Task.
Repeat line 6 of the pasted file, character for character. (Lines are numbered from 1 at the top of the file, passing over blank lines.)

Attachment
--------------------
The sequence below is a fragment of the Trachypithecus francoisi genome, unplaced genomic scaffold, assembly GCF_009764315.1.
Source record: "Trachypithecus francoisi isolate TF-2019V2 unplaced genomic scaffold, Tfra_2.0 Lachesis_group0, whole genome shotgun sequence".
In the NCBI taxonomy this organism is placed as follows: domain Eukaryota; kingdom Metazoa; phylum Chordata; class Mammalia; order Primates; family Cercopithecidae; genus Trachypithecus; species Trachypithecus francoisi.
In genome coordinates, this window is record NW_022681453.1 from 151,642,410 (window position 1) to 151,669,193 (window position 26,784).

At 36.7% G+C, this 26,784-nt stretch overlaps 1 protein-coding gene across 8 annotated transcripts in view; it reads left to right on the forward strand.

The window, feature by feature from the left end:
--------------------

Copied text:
The window, feature by feature from the left end: